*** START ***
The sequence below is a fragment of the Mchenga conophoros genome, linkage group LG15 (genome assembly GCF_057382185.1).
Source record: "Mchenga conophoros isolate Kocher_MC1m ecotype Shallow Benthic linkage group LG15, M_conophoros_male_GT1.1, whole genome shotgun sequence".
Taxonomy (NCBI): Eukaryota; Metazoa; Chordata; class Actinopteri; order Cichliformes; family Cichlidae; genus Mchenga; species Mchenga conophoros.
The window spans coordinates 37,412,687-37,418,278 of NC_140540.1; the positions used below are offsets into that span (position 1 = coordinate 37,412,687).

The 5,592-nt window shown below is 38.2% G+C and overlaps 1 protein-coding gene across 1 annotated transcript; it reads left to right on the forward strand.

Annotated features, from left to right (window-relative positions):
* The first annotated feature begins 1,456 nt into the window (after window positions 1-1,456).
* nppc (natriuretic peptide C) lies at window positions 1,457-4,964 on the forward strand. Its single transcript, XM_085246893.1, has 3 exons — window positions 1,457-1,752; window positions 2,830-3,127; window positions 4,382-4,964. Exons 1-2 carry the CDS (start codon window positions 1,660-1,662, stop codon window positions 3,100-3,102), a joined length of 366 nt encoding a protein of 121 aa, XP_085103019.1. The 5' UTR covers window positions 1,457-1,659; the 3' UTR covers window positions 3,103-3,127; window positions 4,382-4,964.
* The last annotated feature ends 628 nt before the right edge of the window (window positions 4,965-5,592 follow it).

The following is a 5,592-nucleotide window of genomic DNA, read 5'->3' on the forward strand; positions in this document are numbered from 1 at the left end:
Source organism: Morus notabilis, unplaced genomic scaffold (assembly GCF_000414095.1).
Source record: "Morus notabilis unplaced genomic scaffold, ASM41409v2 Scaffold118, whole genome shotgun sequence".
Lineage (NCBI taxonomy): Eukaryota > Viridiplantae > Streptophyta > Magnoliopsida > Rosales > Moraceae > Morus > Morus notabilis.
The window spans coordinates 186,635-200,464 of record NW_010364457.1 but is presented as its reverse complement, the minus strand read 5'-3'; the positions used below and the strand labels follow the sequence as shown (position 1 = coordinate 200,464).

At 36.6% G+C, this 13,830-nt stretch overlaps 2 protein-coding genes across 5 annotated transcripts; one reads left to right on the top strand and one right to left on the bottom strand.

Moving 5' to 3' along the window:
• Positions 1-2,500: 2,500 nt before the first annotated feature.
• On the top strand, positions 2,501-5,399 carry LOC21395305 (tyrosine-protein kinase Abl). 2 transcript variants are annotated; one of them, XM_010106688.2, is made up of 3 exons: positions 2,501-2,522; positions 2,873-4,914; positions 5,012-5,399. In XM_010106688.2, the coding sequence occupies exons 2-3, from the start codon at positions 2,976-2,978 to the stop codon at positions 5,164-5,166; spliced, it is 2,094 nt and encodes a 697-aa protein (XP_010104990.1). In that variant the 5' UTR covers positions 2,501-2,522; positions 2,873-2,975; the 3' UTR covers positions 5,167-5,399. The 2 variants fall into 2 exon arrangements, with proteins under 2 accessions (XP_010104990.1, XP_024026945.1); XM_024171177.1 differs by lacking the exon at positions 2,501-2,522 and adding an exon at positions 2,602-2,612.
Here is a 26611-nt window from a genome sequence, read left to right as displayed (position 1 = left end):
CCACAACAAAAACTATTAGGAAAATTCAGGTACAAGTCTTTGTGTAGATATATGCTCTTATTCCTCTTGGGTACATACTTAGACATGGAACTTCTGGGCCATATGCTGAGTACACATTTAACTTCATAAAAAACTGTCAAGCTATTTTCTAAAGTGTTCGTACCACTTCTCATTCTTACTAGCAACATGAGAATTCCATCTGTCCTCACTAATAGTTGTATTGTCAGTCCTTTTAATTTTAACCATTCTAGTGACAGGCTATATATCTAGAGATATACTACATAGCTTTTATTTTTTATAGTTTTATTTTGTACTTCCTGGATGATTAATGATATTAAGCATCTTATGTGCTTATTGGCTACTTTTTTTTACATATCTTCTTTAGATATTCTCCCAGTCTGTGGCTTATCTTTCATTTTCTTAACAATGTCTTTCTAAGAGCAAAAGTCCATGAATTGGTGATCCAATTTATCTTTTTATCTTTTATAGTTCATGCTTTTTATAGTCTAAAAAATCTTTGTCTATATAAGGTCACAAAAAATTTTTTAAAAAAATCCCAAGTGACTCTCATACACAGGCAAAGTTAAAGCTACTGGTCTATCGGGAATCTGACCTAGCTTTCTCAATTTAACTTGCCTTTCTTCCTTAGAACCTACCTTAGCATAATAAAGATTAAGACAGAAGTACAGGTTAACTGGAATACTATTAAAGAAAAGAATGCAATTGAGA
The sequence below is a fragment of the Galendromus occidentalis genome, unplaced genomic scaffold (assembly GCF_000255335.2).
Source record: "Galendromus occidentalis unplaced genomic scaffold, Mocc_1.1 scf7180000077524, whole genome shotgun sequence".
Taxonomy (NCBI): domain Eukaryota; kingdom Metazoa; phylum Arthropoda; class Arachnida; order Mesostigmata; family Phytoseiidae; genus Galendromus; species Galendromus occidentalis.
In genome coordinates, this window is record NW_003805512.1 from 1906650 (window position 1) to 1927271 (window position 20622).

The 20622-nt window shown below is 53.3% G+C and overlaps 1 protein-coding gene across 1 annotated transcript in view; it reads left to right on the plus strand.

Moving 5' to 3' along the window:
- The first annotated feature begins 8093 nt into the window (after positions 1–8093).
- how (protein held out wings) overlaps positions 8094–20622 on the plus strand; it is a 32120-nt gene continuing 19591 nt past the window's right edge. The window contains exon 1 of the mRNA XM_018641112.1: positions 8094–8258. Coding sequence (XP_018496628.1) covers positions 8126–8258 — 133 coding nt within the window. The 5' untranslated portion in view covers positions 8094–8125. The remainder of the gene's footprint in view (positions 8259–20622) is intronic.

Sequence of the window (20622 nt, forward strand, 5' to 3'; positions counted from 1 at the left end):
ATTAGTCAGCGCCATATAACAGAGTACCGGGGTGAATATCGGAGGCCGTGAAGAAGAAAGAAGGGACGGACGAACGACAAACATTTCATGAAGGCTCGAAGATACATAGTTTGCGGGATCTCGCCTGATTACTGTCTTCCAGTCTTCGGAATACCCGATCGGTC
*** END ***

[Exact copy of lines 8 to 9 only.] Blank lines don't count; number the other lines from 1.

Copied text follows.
* nppc (natriuretic peptide C) lies at window positions 1,457-4,964 on the forward strand. Its single transcript, XM_085246893.1, has 3 exons — window positions 1,457-1,752; window positions 2,830-3,127; window positions 4,382-4,964. Exons 1-2 carry the CDS (start codon window positions 1,660-1,662, stop codon window positions 3,100-3,102), a joined length of 366 nt encoding a protein of 121 aa, XP_085103019.1. The 5' UTR covers window positions 1,457-1,659; the 3' UTR covers window positions 3,103-3,127; window positions 4,382-4,964.
* The last annotated feature ends 628 nt before the right edge of the window (window positions 4,965-5,592 follow it).